Fall Safety Talking Tips

How to keep the conversation going.

Last week, I wrote about how to make it easier to start talking about fall safety with your parents.

But talking about fall prevention isn’t a one and done deal. It’s an open-ended conversation. Because your parent’s fall risk can change, and your ability to talk about those changes becomes more valuable over time.

So go easy on yourself. This is new territory. Finding your way takes takes patience, persistence, and practice.

The important thing is to keep the conversation going. Here are some key principles and talking tips that will help:

Speak and Respond With Empathy

Talking about fall prevention is about more than safety. It’s about getting older and how everyone processes the fear and feelings of loss this transition triggers.

Keep in mind that you’ve been thinking about this conversation for some time, but it’s probably a surprise to dad. 

You’ve also started to work through your feelings, another advantage dad hasn’t had. Which is all the more reason to be ready for raw emotions and mindful about your response.

Choose empathy, writes Dr. Regina Koepp, a clinical psychologist who specializes in working with older adults and families:

“Soften your tone and practice listening. Listen for the anger, sadness, and fear. Don’t run away from your parents’ feelings, instead move towards them with love and care. Giving your parents the room to express themselves with you listening and being empathetic will help them adjust to changes and strengthen the relationship between you.”

Watch Your Speed

Talking too quickly can easily make your parent feel overwhelmed and pressured. 

“Pacing is critical,” writes Steven Barlam, LCSW, an Aging Life Care Professional who has worked with older parents and adult children for more than 30 years.

“I’ve seen adult children heading into conversations moving at 90 mph even though their parents may be moving at 25 mph. Often these situations result in the parent saying no to whatever is being suggested or they flatly refuse help.”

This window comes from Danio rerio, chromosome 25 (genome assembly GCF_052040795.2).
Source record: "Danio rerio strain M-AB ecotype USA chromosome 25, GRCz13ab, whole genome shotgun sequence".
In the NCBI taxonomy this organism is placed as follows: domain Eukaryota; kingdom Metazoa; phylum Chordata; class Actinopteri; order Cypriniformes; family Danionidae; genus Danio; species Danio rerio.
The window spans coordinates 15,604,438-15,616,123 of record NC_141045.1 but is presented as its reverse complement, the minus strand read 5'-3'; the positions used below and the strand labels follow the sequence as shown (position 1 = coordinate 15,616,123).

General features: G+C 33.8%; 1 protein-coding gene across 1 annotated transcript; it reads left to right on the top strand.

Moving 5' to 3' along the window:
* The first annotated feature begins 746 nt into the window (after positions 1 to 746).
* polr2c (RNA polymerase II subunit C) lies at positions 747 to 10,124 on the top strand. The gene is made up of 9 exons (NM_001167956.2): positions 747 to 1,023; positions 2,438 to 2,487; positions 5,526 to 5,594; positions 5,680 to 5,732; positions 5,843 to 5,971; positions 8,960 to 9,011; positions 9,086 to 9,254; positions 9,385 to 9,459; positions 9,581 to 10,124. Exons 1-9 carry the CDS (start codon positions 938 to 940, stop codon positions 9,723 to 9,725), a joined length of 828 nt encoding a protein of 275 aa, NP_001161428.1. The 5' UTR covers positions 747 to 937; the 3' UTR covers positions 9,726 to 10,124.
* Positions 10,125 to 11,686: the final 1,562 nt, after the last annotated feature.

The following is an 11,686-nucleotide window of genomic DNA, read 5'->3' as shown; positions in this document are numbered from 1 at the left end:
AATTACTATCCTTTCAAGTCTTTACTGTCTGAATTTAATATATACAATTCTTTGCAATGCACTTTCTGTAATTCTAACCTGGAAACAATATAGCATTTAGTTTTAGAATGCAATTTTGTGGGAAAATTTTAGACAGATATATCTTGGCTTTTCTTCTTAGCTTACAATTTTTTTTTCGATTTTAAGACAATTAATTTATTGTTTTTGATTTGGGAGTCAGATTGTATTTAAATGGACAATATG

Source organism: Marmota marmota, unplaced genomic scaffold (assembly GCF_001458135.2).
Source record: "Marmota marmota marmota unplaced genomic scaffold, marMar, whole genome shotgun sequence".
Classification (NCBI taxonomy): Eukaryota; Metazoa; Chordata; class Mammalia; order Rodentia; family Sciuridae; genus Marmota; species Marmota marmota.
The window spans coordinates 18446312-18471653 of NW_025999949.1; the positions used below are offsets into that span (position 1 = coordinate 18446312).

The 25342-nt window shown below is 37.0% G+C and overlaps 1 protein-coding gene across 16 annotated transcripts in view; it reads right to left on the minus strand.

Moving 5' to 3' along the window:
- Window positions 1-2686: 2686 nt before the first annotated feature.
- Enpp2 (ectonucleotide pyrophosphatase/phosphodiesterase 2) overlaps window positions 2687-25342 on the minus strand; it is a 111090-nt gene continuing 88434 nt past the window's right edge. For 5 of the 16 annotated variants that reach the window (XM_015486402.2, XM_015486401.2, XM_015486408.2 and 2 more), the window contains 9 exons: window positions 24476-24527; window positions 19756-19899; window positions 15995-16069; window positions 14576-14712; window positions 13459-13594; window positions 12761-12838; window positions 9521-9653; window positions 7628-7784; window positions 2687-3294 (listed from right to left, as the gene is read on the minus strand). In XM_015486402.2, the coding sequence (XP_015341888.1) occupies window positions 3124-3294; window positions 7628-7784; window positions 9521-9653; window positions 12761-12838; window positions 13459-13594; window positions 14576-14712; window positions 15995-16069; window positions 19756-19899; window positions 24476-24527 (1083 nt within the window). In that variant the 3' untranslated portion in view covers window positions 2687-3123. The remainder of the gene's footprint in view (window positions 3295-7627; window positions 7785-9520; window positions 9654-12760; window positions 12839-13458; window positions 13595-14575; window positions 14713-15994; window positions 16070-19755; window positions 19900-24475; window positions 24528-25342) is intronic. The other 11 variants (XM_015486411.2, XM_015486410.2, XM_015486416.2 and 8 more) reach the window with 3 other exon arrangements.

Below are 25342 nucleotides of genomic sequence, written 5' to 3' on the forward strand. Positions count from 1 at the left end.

Slow down when talking to your parents, advises Barlam. “To prevent rushing, check yourself during the conversation. Does your pace match that of your family member?”

Don’t Try to Push Past Resistance

“Forcing a tough discussion or pushing for a swift decision may result in less-than-ideal outcomes,” warns Barlam. “You may spend the entire talk de-escalating a situation that arose simply because of the conversation itself, and wind up needing to postpone the talk to another time.”

Pro tip: Instead of arguing, geriatrician Leslie Kernisan, M.D.recommends using a response she describes as both neutral and encouraging: “Hmmm. Tell me more. What are you concerned about?”

Kernisan’s rule of thumb: Ask questions instead of making statements. “People really want to feel listened to and validated, not lectured to,” she says.

If the conversation hits a wall, it’s best to step back, let it go, and set a time to follow up in a couple weeks. In the interim, revisit the story you may be telling yourself about your parent’s resistance.

Do not dismiss your parent’s resistance as stubbornness, says Steven Zarit, Ph.D., a pioneering researcher on family caregiving and stress, and co-author of a study called “My Parent Is So Stubborn!

“When a child thinks, ‘My parent is stubborn,’ that’s the end of engagement with the parent,” he says. “It’s easier to have a conversation if you think ‘My mother is trying to hold on to the things that are most important to her,’ not that she’s just stubborn.”

Avoid Getting Triggered

Talking with your parents about sensitive topics can get emotional and it’s easy to get derailed by feelings about past or recent resentments. Staying present will help you stay on topic, advises Dr. Koepp:

“During this conversation, if your mind (or feelings) shift back to times in your relationship where there has been pain or conflict, or you notice that you and your parent are getting off-track, simply notice it, and shift the focus back to the topic at hand,” she writes.

“It’s important to know that this will be one of many conversations to come. So if things do get heated… or either one of you are hitting a brick wall… and you are not communicating effectively, simply say, ‘This was a good start. Let’s take a break and try again another time.'”

Collaborate, Don’t Dictate

Remember, you’re not just talking with your parent. You are talking with an adult who wants to feel relevant and respected and in control of their life. 

You are also talking with someone who has spent a lifetime giving you advice.

So ask for your parent’s advice. Ask for mom’s perspective and suggestions about how to address your concerns. Ask her to help brainstorm solutions and next steps. 

Take throw rugs, for example. They are notorious trip hazards and a leading cause of fall-related injuries. Without question, your best move is to banish them. 

But good luck opening with “Mom, that throw rug is going to kill you. It’s got to go.” That’s not a conversation. That’s an invitation to a power struggle that starts over a rug.

Instead, try this approach:

“Mom, I know you love the throw rug in the hall, but it slips and slides and the edges always curl over. What do you think we could do so no one trips?”

Again, the ideal solution is to find another home for mom’s favorite throw rug. But that remedy is more likely when it’s the result of a collaborative conversation, not a directive.

Thanks for caring,

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